SaaS sales: Turn outages into opportunities

SaaS sales: Turn outages into opportunities

On March 5th earlier this year, our customers couldn’t use Close to make calls for a couple of hours because of a technical problem with our telephony provider.

And if salespeople can’t make calls, they’re losing money and missing opportunities. Which is the last thing we want to happen to our customers.

But rather than letting this outage drag down our business, we turned it into a sales opportunity, and actually came out winning.

If you’re in business, crisis situations are inevitable at any stage of your company. There will be outages, bugs, errors, which is why I want to share our crisis-into-opportunity gameplan with you today.

Now first of all, it’s important that this works only if you have a genuinely valuable and generally stable product.

This isn’t a compensation strategy for a crappy product. Constantly providing more value to your customers than they expect is the number one thing you should focus on.

This is a strategy for those rare crisis events that disturb business operations despite your best efforts and preparations to prevent them from happening.

What to do when lightning strikes

Be prepared. When Slack users took to Twitter over a massive service outage, Slack was ready. Using an internal team tool that notifies them of customer support inquiries via Twitter, within a few hours, the @SlackHQ account had tweeted over 2,300 personalized messages to users tweeting about #Slackdown. Users loved their hands-on approach—and Slack gained over 3,300 Twitter followers in a day.

Fix things first. That should be your number one priority. Do everything you can to get things up and running as fast as possible.

Be transparent. Let your customers know what’s happening and share updates frequently.

Be as helpful as possible. Do more than what’s expected of you, and more than what would be “reasonable” if you’d look at it from a purely rational perspective. Think of it as an opportunity to really demonstrate how much you care. Call as many of your affected customers as you can on the phone. (It's again one of those times where I tell SaaS startups to pick up the phone!)

Apologize with friendly strength. Don’t let aggravated customers abuse you. You're not their emotional punching bag. Show them you're genuinely sorry—but do it from a point of friendly strength. Don’t be apologetic, don’t come from a place of fear and urgency. (And by all means, don't make it one of these meaningless corporate "apologies". Own the apology and be personally responsible.)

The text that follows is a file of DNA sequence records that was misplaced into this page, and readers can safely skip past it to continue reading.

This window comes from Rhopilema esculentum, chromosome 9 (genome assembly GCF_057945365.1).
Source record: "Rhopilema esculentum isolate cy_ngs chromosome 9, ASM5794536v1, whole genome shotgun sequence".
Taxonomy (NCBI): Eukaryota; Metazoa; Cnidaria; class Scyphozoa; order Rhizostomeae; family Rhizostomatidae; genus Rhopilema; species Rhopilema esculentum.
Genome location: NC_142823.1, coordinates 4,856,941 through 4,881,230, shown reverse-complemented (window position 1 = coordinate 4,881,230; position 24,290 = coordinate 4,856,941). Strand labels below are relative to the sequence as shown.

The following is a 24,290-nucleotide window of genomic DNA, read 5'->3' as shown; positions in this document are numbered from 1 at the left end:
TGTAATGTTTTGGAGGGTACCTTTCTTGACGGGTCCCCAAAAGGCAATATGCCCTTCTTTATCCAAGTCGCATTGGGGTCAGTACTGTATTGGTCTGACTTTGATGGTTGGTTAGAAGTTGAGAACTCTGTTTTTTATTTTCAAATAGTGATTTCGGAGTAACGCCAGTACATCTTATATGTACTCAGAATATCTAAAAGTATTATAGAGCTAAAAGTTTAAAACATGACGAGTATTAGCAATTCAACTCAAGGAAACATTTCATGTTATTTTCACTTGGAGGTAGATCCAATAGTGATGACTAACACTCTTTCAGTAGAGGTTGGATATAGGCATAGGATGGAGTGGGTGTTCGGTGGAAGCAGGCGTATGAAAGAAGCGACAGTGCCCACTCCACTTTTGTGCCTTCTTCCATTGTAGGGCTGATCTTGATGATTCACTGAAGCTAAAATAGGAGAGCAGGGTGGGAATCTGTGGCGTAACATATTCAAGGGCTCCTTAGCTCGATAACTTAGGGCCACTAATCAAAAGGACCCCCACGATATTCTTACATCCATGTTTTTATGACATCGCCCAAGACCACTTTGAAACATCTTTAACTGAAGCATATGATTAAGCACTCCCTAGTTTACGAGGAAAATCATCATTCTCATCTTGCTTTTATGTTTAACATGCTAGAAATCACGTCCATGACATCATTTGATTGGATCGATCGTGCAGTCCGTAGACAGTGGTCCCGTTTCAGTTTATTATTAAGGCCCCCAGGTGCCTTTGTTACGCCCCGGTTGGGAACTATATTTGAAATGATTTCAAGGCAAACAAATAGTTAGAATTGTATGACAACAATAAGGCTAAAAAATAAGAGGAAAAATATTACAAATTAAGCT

Assess the damage. Find out how much of an impact an outage has on your customers. In our case, there were some customers who weren’t calling during the outage anyway, others just used their cell phones. So with those people, it wasn’t much of an issue. For others though, it seriously affected them.

Support them. For those whose performance was badly affected by this, we advised them on quick workarounds to enable their sales teams to start making calls ASAP.

Ask about their overall satisfaction level. Once you’ve put out the fires and helped them to get things up and running again—don’t hang up the phone! You’ve just had a long conversation with them, so ask them: “Hey, apart from this one-time crisis right now, how happy are you with our product? How much value have you been getting from the software? What do we need to do better?” Ask a few probing questions so you get a feel for the overall strength of the relationship with this customer.

Address issues that affect overall satisfaction. Some of the companies had issues, problems and grievances, and we worked with them on those, and put them on a watch list to support until we could get them to a high level of satisfaction.

The next step is where the magic lies:

Crisis management → support → success → sales

Some companies told us they were super happy and got a ton of value out of our sales communication software. At this point, we would turn the crisis call, that had by then morphed into a support and success call, into a sales call.

“If you’re happy with the software, and our product provides a ton of value to you, let’s make this an even bigger win-win. Could you see yourself using Close for the next year or so?”

If they said yes, we pitched them on a pre-paid or annual contract, rather than the monthly contract they were on right now.

That day, we converted several monthly customers into annual customers.

Rather than having a whole day wasted on crisis management, we now turned this into a great day for sales and made a big chunk of extra revenue.


Next time your company lets your customers down:

  • How can we transparently communicate as quickly as possible, so our customers know what’s going on?
  • This isn’t just a support team issue or a technical issue. Let the sales team also take ownership and responsibility for managing this crisis. Let’s call people and apologize, help, and find out if they’re happy.
  • If they are happy: sell them an annual plan!

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